A modern rock sensibility was brought to the traditional Cajun music of southwestern Louisiana, in the mid-'70s, by guitarist-turned-fiddler/vocalist Michael Doucet and his band Coteau. Although it was together for only two years, the group had an influence that continues to be felt more than two decades later.
Taking their name from the Cajun French word for "ridge" or "high ground," Coteau represented the combined efforts of Doucet, electric guitarists Bruce MacDonald and Dana Breaux, accordion player Bessyl Duhon, drummer Kenny Blevins, and bassist Gary Newman, the son of country music/Cajun star Jimmy C. Newman. Guitarist Sterling Richard and Tommy Comeaux were later members of the group.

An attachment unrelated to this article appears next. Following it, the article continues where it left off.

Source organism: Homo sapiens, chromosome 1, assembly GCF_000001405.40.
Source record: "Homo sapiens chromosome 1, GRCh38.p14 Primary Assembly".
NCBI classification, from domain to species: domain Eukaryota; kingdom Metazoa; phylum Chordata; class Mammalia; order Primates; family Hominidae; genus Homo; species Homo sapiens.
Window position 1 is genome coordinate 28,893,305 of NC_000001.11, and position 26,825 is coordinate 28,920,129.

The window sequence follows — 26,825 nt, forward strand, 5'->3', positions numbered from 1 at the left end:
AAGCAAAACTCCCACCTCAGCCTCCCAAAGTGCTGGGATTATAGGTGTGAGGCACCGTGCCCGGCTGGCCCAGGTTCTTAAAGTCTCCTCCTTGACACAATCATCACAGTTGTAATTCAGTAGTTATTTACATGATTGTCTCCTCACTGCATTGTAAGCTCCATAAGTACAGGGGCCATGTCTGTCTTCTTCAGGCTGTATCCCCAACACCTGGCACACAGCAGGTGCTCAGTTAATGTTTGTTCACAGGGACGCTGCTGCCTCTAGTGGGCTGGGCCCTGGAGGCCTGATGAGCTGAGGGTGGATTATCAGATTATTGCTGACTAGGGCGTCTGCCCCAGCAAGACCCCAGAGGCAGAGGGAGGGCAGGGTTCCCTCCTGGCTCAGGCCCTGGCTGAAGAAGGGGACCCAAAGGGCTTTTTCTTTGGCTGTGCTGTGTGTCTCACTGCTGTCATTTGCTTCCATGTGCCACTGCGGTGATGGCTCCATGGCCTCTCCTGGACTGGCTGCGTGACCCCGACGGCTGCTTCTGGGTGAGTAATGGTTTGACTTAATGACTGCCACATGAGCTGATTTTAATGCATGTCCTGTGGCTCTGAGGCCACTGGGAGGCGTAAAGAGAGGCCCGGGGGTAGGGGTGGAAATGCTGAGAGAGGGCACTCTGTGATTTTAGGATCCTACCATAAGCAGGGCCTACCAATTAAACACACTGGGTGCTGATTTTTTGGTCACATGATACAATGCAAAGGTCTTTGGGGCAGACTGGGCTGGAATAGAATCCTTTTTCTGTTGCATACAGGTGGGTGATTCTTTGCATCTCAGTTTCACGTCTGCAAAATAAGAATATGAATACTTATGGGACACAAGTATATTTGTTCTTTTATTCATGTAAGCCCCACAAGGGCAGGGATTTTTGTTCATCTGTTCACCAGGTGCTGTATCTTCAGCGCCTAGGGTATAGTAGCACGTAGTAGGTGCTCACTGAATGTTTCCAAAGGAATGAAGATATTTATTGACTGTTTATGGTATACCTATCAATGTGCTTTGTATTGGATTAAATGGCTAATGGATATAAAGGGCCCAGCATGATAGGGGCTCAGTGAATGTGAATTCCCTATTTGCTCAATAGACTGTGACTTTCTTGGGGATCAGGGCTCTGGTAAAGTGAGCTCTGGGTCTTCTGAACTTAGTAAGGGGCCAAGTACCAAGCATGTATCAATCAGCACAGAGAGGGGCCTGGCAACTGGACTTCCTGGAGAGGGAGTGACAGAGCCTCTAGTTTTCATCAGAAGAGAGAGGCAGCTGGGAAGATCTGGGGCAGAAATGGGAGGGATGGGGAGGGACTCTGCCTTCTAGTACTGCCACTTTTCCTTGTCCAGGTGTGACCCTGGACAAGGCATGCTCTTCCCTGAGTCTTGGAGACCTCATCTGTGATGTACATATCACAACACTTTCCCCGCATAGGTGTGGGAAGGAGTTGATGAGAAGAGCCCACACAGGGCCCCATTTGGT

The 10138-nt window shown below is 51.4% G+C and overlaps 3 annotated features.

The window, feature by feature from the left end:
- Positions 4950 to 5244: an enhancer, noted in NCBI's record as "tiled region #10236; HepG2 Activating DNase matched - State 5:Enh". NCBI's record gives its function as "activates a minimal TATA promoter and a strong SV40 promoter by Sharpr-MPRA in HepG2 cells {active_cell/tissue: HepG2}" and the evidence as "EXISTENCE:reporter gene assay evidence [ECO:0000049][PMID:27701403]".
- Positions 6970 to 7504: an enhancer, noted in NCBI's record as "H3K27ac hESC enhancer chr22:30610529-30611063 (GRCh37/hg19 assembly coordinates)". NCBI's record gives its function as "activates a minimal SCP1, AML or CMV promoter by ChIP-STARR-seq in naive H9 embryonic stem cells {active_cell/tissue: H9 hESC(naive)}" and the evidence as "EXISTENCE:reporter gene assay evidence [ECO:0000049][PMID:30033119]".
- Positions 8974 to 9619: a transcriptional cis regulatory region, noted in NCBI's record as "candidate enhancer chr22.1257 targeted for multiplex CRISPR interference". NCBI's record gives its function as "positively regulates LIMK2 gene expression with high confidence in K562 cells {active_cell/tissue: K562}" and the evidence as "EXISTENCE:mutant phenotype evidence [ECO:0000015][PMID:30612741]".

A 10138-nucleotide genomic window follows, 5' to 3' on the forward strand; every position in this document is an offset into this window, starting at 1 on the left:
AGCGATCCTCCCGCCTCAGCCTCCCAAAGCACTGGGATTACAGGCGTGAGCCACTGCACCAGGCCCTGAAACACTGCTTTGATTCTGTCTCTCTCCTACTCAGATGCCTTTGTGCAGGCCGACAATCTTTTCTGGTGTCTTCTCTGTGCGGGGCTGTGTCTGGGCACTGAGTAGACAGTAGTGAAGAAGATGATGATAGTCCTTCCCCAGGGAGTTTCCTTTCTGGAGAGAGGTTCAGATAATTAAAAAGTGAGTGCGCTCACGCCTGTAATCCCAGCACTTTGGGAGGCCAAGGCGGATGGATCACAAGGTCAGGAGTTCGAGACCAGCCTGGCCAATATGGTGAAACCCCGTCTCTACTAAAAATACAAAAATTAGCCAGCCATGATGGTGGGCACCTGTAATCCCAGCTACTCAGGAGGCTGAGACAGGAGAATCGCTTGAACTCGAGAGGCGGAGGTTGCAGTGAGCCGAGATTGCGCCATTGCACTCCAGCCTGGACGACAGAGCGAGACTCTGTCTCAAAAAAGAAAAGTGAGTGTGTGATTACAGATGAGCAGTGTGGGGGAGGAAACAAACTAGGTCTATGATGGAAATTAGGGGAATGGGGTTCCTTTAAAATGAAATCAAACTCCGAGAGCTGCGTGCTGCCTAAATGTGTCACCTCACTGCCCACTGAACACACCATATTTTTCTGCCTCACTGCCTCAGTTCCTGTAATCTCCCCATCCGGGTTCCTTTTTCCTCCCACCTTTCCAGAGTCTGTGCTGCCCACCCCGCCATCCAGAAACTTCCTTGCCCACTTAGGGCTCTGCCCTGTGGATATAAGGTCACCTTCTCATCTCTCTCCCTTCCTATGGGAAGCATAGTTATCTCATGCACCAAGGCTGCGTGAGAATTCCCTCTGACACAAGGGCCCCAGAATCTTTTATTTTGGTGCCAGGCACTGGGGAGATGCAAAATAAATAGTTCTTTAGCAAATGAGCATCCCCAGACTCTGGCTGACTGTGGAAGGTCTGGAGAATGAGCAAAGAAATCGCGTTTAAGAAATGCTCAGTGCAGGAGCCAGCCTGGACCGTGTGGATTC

Performing at a lengthy list of now-defunct clubs, including Jay's Cockpit and Lounge and Boo Boo's, Coteau attracted attention far beyond Cajun country. Invited to play at a festival in France, the group recorded much of its debut album in a Paris studio.
Unfortunately, Coteau was ahead of its time. Frustrated by the band's inability to break through commercially, they disbanded in 1977. Doucet continued to explore a similar vein with BeauSoleil, a more-acoustic group that was often featured during Coteau performances.
Coming together again following the helicopter crash death of Sterling Richard, the surviving members of Coteau recorded a new album, Highly Seasoned Cajun Music. A month after the album's release, Comeaux was killed in a cycling accident. Comeaux's last performance with the band, at Wolftrap in Vienna, VA, was broadcast national by NPR.